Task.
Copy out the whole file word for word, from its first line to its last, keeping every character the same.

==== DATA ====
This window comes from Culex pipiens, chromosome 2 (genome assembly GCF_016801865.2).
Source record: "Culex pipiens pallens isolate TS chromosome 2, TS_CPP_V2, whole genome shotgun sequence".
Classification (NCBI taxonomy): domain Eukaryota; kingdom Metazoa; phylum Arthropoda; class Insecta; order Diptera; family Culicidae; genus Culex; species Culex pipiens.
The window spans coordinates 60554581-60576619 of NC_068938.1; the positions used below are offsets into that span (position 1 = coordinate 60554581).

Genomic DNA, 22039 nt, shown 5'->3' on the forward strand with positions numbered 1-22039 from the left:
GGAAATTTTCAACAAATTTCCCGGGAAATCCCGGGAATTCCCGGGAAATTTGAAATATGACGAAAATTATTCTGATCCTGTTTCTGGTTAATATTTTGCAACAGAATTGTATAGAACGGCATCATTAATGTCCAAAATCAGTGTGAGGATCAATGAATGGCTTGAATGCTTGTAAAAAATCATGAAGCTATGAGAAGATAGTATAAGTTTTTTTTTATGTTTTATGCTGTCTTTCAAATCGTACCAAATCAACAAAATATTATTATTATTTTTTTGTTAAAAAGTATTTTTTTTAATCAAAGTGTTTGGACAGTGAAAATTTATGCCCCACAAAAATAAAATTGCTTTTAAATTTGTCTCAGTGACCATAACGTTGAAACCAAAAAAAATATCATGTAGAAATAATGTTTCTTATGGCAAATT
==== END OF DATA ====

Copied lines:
This window comes from Culex pipiens, chromosome 2 (genome assembly GCF_016801865.2).
Source record: "Culex pipiens pallens isolate TS chromosome 2, TS_CPP_V2, whole genome shotgun sequence".
Classification (NCBI taxonomy): domain Eukaryota; kingdom Metazoa; phylum Arthropoda; class Insecta; order Diptera; family Culicidae; genus Culex; species Culex pipiens.
The window spans coordinates 60554581-60576619 of NC_068938.1; the positions used below are offsets into that span (position 1 = coordinate 60554581).

Genomic DNA, 22039 nt, shown 5'->3' on the forward strand with positions numbered 1-22039 from the left:
GGAAATTTTCAACAAATTTCCCGGGAAATCCCGGGAATTCCCGGGAAATTTGAAATATGACGAAAATTATTCTGATCCTGTTTCTGGTTAATATTTTGCAACAGAATTGTATAGAACGGCATCATTAATGTCCAAAATCAGTGTGAGGATCAATGAATGGCTTGAATGCTTGTAAAAAATCATGAAGCTATGAGAAGATAGTATAAGTTTTTTTTTATGTTTTATGCTGTCTTTCAAATCGTACCAAATCAACAAAATATTATTATTATTTTTTTGTTAAAAAGTATTTTTTTTAATCAAAGTGTTTGGACAGTGAAAATTTATGCCCCACAAAAATAAAATTGCTTTTAAATTTGTCTCAGTGACCATAACGTTGAAACCAAAAAAAATATCATGTAGAAATAATGTTTCTTATGGCAAATT